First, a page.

Iraq Is Not Another Vietnam

This column was written by Ben Wattenberg.
Senator John Kerry has been comparing the wars in Vietnam and Iraq, and indicating that they are very similar; his conclusion is its time to get out. Not for the first time, Kerry is dead wrong. There are indeed similarities, but — not withstanding what we read and see in the media — there are important differences as well. Let me offer a blunt appraisal. It is not regarded as polite to mention it — almost no one does — but most of the grunts in Vietnam were draftees; in Iraq, they all volunteered.

On the Vietnam Memorial in Washington are about 58,000 names; in Iraq, the total number of KIAs is lower than the number of Americans killed on 9/11.

Those are pretty big differences. As for the similarities, they do, as I said, exist — but they don't bolster Kerry's case for withdrawal. The central similarity is that both wars were defensive efforts against a global foe. We were right to fear the expansion of totalitarian Communism. We lost that battle — actually the South Vietnamese Army lost it two and a half years after we disengaged — but we won the war. Wars, after all, are won by the party that triumphs in the final showdown: The Soviet Union has disappeared, and its satellites deorbited. In Iraq, our foe is jihadism, which likewise seeks global domination. To think that they can't achieve this against a technologically superior West is simply a failure of imagination: One terrorist with a smallpox virus might be able to wipe out half a population.

Another similarity has to do with our domestic politics. President Lyndon B. Johnson lost no opportunity to explain why we were in Vietnam: from major speeches to arrival and departure statements for important visitors. I was on his staff from mid-1966 to the end, and at parties and dinners in Washington I would repeat the president's rationale with gusto. Many times, people would respond, "Gee, I wish LBJ would explain it that way." Sound familiar? President George W. Bush always talks about Iraq — yet we keep hearing the same line: "Why doesn't he explain the war?" With the exception of one paragraph (on the "ownership society") Bush's Second Inaugural was entirely devoted to the rationale for the war. It's worth reading: a magnificent speech, right in the American grain, one that will be remembered for as long as liberty is an issue on this planet. And the rationale has not changed.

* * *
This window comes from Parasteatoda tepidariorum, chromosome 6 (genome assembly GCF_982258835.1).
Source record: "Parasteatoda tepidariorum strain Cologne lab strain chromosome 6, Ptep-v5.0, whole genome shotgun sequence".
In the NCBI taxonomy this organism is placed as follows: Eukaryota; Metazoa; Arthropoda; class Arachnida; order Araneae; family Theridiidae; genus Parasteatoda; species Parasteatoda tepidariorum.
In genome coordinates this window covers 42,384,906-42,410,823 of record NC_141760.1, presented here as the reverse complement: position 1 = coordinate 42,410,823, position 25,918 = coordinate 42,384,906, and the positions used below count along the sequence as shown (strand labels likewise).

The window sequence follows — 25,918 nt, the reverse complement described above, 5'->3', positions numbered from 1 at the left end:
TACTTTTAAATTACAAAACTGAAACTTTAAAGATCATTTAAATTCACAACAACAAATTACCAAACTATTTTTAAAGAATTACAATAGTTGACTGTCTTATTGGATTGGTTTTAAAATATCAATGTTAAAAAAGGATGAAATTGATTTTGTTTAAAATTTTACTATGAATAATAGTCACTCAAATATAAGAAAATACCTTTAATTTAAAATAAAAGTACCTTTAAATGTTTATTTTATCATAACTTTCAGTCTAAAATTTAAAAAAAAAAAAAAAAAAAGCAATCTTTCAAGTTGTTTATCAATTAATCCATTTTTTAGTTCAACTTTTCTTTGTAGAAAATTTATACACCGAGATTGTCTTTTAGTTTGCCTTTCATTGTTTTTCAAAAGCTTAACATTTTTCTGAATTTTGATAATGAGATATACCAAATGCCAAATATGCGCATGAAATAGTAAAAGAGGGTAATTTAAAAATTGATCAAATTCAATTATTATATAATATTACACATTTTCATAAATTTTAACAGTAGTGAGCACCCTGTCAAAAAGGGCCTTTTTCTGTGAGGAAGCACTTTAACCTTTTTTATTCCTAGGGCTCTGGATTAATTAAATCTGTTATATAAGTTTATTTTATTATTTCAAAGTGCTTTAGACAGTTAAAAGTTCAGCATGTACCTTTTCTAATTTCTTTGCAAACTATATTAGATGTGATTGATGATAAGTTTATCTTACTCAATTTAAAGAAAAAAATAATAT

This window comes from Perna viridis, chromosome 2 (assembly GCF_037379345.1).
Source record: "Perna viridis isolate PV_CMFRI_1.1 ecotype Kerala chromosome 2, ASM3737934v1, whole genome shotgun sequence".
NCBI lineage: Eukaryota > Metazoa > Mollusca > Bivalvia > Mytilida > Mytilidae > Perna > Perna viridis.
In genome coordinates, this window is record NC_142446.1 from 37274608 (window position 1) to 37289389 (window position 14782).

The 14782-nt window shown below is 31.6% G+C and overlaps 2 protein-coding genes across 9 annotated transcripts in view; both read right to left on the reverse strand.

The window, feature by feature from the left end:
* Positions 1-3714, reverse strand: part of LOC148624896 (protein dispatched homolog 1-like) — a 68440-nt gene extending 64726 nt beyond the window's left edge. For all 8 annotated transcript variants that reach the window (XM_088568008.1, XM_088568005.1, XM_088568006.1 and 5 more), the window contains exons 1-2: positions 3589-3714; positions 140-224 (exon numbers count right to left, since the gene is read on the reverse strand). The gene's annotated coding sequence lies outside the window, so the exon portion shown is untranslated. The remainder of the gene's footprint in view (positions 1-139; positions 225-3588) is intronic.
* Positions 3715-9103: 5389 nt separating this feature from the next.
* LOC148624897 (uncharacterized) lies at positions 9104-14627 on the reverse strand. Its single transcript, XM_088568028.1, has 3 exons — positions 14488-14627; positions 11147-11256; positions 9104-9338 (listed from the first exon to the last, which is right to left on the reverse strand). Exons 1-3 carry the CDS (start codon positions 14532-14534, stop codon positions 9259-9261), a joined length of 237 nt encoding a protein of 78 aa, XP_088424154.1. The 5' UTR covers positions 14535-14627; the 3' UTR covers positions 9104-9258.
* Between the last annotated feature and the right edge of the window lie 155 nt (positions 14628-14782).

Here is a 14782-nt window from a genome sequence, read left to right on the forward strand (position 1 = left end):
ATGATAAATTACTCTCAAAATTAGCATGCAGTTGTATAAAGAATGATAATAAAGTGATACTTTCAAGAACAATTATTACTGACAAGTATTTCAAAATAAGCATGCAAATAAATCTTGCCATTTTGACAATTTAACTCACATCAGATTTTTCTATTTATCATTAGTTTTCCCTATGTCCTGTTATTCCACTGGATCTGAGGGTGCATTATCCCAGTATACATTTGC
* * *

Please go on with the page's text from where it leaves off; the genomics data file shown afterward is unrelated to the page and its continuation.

Like Vietnam before it, the Iraq war is often blamed on "neoconservative" ideologues (or their counterparts then) which is to say, people who think the game of purveying liberty is worth the candle of commitment.

In both wars, critics asked: "What's the plan? What's the exit strategy?" And in both cases, the appropriate answer was: Dunno; we'll have to play it by ear and see what develops in the fog of war.

In both wars, much of the media coverage was crazed. My Lai involved a few hundred people, Abu Ghraib fewer than that. But these events dominated news coverage, which tended to ignore the larger meaning of what was going on.

In both wars, we were told our actions would hurt us in the eyes of the world. And so they did. Unfortunate. But we ended up as the exceptional nation, Number One, more influential than any nation in history, the City on a Hill, hearing anti-American language which boiled down to "Yankee go home and take me with you."

The basic truth about our mission in Iraq is the same as that about Vietnam: We're doing something important and positive in the world.

Be proud.


Ben Wattenberg is a senior fellow at the American Enterprise Institute. He served on the LBJ White House Staff and is the author of a forthcoming book tentatively titled "Persuasive Neocon: Tales That Explain the Mindset Shaping America and the World."
By Ben Wattenberg
Reprinted with permission from National Review Online
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